Interview-Metropolitan Ware-translated from French

Metropolitan Kallistos (Ware) (Ecumenical Patriarchate) interview in the April issue of Unité des Chrétiens.

The following are some interesting observations made by the Metropolitan with respect to the Chieti document:(Google translation of the French)

As for the Catholic-Orthodox dialogue, in previous years, it has addressed the crucial question between our two Churches: the position of the Bishop of Rome in world communion or if you prefer the relationship between primacy and synodality. In 2016, the dialogue produced an excellent agreement in Chieti. This document envisions the Church as the image of the Holy Trinity. It emphasizes the link between Church and Eucharist without mentioning "jurisdictional power or jurisdiction," by adopting much more pastoral language, characteristic of the ancient Church. The Chieti's document emphasizes that in the first millennium the pope did not exercise canonical authority over the Christian East. It admits, to reformulate it in our modern language, his universal jurisdiction of appeal. In other words, it is the possibility of the other patriarchs to turn to Rome, in case of insurmountable disputes by themselves. This document, in a surprising way, was not adopted only by the Orthodox, but also by the Catholic delegation and from the outset in a unanimous manner. Then how could we reconcile that with, for example, the decisions of Vatican Council I, establishing, among other things, a universal and ordinary jurisdiction of the Pope? For the time being, the Catholic-Orthodox dialogue has not worked on the second millennium. In my opinion, the work of the group must continue in this direction. The Vatican Council II must also be studied closely. It approaches the Chieti's document, saying that the pope does not intervene directly in the relations of the Churches of the Christian East.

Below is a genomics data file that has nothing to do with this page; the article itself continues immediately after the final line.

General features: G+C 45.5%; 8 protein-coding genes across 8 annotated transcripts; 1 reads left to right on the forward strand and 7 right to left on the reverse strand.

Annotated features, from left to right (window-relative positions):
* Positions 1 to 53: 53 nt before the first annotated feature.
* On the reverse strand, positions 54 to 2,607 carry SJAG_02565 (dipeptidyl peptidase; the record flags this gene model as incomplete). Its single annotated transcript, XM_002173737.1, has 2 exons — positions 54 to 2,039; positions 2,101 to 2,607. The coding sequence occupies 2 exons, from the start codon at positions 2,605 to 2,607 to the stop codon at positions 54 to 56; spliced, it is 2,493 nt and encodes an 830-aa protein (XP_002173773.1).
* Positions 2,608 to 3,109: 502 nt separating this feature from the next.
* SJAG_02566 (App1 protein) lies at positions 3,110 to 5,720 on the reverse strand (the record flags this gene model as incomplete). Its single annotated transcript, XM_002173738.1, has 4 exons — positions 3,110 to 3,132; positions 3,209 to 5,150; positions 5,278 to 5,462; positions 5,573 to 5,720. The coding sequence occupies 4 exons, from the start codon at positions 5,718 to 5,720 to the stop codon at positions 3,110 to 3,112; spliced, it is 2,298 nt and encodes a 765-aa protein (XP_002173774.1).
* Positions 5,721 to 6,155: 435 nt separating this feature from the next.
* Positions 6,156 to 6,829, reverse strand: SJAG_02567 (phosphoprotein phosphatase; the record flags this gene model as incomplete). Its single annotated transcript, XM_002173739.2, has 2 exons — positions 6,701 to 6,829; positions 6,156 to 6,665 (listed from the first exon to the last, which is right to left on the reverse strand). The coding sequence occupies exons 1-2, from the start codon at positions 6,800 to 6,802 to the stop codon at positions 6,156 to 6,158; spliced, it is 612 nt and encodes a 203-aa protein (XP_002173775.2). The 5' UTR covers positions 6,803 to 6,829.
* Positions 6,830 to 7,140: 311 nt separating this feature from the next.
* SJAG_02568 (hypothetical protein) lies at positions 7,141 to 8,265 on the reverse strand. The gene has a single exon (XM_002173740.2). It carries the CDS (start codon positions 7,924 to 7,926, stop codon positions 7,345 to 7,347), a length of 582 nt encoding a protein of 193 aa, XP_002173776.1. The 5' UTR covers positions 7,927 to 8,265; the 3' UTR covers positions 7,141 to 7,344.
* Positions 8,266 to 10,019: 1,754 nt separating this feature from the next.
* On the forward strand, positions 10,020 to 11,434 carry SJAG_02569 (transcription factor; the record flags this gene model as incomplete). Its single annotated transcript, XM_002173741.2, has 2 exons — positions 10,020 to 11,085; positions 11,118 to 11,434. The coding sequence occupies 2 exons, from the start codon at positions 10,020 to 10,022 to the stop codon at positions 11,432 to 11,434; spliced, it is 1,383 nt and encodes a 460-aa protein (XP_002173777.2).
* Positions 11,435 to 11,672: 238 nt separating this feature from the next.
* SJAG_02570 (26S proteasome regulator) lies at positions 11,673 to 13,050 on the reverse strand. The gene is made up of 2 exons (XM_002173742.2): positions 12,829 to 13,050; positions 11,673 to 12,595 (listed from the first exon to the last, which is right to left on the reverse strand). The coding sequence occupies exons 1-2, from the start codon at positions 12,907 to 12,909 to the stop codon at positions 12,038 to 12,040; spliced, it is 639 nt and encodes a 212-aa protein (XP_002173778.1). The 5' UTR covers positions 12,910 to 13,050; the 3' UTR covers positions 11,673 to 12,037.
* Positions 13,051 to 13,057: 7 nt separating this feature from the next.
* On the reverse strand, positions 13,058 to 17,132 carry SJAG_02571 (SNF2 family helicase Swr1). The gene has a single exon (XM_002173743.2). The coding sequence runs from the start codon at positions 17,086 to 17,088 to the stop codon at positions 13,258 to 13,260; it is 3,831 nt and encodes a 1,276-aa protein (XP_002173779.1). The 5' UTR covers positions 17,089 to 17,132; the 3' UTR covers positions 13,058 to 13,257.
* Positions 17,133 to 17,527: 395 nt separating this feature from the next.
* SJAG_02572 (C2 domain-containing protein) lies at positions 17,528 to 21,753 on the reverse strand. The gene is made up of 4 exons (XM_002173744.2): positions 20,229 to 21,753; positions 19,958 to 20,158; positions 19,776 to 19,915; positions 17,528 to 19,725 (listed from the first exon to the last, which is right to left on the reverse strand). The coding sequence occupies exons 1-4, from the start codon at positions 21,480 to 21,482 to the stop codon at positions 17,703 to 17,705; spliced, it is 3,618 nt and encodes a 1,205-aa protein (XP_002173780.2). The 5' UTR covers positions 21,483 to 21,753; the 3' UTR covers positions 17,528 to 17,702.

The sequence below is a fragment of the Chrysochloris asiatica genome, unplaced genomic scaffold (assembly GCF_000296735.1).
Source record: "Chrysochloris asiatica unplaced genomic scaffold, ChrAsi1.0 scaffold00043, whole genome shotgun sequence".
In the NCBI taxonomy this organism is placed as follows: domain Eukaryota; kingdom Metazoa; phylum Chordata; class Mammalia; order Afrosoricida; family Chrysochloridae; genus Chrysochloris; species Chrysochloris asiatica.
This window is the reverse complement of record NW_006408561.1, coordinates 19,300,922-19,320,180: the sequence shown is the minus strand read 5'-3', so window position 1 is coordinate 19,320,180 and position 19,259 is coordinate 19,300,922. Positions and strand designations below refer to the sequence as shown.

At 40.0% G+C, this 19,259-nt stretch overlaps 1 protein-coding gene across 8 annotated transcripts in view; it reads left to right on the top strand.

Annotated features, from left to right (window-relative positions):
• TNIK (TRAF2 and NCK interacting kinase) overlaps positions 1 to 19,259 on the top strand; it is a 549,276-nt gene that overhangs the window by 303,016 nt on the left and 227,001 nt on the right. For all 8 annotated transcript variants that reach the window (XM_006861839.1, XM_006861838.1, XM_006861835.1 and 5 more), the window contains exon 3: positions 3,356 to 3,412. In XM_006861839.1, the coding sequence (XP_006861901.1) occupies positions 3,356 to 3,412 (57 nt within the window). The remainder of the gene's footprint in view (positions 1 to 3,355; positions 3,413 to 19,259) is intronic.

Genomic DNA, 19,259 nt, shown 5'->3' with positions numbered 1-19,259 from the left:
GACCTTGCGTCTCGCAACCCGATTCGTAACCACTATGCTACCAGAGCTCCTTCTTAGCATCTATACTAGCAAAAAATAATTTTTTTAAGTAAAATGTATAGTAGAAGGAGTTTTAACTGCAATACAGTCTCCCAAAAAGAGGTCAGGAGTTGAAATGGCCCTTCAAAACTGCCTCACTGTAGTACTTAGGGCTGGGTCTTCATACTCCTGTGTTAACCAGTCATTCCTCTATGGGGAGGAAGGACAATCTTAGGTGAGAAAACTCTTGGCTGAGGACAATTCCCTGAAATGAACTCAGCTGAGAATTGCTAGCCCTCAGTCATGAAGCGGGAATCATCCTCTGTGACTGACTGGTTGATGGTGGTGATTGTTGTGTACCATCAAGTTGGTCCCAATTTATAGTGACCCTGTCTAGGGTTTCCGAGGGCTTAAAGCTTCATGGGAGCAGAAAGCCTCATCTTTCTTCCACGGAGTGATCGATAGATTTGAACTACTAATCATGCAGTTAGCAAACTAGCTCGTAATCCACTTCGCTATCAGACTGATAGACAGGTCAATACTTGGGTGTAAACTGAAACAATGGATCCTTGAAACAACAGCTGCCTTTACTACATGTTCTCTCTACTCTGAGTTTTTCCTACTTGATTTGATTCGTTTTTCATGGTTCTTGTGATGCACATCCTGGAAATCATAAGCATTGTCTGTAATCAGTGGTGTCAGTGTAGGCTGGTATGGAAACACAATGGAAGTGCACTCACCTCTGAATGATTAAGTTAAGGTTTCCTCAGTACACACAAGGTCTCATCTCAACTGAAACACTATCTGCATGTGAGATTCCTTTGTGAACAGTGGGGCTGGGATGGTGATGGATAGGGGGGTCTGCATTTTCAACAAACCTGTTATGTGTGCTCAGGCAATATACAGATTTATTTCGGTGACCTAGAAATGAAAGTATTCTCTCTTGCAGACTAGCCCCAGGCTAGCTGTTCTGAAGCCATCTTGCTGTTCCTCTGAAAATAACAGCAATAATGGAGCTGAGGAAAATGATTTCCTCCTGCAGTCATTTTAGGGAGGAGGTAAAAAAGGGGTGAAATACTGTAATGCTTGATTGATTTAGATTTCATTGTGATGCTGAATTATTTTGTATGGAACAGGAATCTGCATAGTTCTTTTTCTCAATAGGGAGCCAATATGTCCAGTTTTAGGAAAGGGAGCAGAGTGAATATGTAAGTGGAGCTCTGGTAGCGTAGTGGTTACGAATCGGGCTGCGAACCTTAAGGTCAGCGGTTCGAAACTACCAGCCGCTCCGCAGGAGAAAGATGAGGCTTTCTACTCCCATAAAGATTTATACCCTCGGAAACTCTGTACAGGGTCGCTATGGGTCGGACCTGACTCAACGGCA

Metropolitan Kallistos also observed:

The goal of ecumenical dialogue is the restoration of Eucharistic communion. But to be able to commune together at the Lord's table, we must share the same faith. The Eucharist cannot be separated from our faith. Also, to restore Eucharistic communion, we must seek and deepen our common paths in the common faith. However, we must add, there is a distinction between dogma and theologoumena between faith and theological opinions. One of the most important tasks of theological dialogues is to balance things out. It is a question of discerning on the one hand what is essential and irreducible in the field of faith, where our agreement is indispensable. Then we establish theological views where differences can be tolerated, as long as they do not jeopardize the common repository of faith. This is how I hear the terms "unity in diversity" or "reconciled diversity". The bilateral committees of the theological dialogue are particularly suitable structures for this exercise. Their final goal remains the restoration of Eucharistic communion.

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